SkyCity Auckland casino hosts problem gambling services

TAGs: New Zealand, problem gambling, skycity entertainment group

skycity-casino-gambling-harm-awareness-weekAustralian and New Zealand casino operator SkyCity Entertainment Group is demonstrating its commitment to responsible gambling by inviting public health providers onto the floor of its flagship Auckland venue.

This week marks Gambling Harm Awareness Week (GHAW) in New Zealand and this year’s event marks the first time the country’s largest casino operator SkyCity was invited to participate, a chance the company jumped at, according to general manager of support services Callum Mallet.

SkyCity’s invitation came from Hāpai Te Hauora, the Maori Public Health authority. A total of seven different providers of problem gambling support will be at SkyCity Auckland for four to nine hours per day to provide information and take bookings from any SkyCity customer who feels their gambling behavior is growing out of control.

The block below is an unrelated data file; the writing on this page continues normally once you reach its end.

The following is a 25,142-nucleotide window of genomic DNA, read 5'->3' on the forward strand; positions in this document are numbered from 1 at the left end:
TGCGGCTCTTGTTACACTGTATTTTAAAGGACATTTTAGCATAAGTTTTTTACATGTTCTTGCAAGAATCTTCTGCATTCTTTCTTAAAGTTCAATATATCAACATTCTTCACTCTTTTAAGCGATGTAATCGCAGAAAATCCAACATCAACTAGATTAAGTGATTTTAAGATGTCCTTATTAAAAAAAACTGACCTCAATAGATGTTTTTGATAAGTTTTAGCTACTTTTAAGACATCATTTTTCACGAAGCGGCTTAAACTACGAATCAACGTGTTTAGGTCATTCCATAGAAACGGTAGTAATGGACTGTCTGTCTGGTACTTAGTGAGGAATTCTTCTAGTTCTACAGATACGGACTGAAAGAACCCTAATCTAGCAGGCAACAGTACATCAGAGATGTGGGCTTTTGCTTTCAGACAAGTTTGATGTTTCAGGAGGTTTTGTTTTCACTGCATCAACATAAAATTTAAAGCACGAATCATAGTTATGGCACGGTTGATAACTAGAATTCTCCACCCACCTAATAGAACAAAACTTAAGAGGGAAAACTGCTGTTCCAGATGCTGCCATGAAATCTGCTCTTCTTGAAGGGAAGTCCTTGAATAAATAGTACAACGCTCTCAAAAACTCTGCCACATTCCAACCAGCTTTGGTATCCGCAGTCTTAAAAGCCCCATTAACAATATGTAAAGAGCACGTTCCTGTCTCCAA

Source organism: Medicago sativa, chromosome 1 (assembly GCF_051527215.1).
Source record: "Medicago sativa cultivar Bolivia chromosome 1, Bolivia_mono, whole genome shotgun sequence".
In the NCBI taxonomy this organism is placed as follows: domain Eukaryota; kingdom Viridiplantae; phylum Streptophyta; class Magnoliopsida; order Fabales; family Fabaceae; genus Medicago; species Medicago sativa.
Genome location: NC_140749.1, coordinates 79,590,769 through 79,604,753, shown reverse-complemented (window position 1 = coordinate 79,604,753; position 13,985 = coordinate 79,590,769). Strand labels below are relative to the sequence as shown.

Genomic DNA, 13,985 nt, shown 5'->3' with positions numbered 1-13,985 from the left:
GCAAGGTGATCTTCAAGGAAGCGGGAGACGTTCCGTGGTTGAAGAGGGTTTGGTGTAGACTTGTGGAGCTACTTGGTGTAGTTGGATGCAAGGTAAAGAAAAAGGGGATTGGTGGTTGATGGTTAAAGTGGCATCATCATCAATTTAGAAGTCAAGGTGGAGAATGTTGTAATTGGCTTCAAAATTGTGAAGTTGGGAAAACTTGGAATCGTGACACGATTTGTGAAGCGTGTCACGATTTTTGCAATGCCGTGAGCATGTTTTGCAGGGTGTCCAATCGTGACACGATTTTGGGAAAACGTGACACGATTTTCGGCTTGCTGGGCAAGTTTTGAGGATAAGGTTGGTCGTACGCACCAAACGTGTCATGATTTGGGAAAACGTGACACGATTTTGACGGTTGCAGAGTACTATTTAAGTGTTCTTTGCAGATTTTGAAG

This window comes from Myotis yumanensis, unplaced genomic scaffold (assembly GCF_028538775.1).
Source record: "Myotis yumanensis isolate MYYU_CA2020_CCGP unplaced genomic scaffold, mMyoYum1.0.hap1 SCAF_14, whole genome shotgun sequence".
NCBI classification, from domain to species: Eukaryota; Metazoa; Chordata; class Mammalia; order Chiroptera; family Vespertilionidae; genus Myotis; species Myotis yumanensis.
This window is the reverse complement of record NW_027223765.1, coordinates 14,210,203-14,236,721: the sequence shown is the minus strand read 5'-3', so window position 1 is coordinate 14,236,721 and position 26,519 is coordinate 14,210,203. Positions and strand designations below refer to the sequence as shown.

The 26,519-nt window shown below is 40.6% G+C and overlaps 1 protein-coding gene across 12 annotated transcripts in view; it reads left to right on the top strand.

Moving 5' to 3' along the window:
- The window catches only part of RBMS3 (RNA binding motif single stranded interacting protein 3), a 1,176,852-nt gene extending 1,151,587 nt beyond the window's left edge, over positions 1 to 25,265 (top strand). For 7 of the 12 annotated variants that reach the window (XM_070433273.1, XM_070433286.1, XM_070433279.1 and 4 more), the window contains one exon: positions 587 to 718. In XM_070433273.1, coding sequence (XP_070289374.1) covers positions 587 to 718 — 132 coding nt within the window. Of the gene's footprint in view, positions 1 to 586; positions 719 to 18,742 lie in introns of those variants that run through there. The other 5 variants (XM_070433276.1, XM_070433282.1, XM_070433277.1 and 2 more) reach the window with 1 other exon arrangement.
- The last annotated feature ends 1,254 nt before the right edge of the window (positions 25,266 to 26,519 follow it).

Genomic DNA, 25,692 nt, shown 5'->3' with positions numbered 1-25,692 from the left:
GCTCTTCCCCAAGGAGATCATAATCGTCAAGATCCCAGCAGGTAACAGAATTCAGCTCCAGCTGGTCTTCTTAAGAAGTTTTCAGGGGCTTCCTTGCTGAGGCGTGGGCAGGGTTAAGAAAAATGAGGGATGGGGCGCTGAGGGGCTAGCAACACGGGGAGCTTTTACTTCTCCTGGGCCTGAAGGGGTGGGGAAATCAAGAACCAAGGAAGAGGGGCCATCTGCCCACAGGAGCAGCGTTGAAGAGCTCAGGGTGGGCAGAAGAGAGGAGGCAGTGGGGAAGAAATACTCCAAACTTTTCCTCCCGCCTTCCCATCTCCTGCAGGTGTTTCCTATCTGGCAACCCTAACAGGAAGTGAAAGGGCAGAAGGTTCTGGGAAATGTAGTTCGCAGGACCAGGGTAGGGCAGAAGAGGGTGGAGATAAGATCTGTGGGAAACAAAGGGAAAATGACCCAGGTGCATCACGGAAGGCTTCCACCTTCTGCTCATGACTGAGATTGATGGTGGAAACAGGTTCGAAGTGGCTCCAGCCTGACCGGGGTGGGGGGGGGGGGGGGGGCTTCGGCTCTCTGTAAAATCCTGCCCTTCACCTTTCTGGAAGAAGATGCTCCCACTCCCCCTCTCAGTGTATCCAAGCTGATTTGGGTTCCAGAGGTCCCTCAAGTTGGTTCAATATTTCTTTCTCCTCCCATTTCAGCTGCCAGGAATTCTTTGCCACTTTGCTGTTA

SkyCity already offers a variety of self-exclusion options, ranging from three months to two years, that can apply to an individual casino or on a group-wide basis. Extended family members can also request exclusion if they feel a loved one’s gambling has passed the point of mere entertainment.

SkyCity’s Mallet (pictured right, alongside Hāpai Te Hauora’s David Frost) said the company understood that “for a very small percentage of people, gambling can cause harm,” and thus SkyCity was “continuously looking at ways we can improve” problem gambling mitigation efforts. “It’s most important to us that we are providing a safe and fun place for our customers to game.”

The theme for this year’s GHAW is “take time out from gambling, put time into whānau [family].” Hāpai Te Hauora maintains that Māori, Pacific and Asian communities are overrepresented in problem gambling statistics, and thus “targeted and culturally appropriate pathways” are required to enable a greater connection between the problem gambling message and its intended audience.

Hāpai Te Hauora celebrated SkyCity’s involvement in this year’s event, calling it “a foot in the door” that will allow problem gambling authorities a better shot at reaching gamblers who may not be aware of the help that’s available to them.


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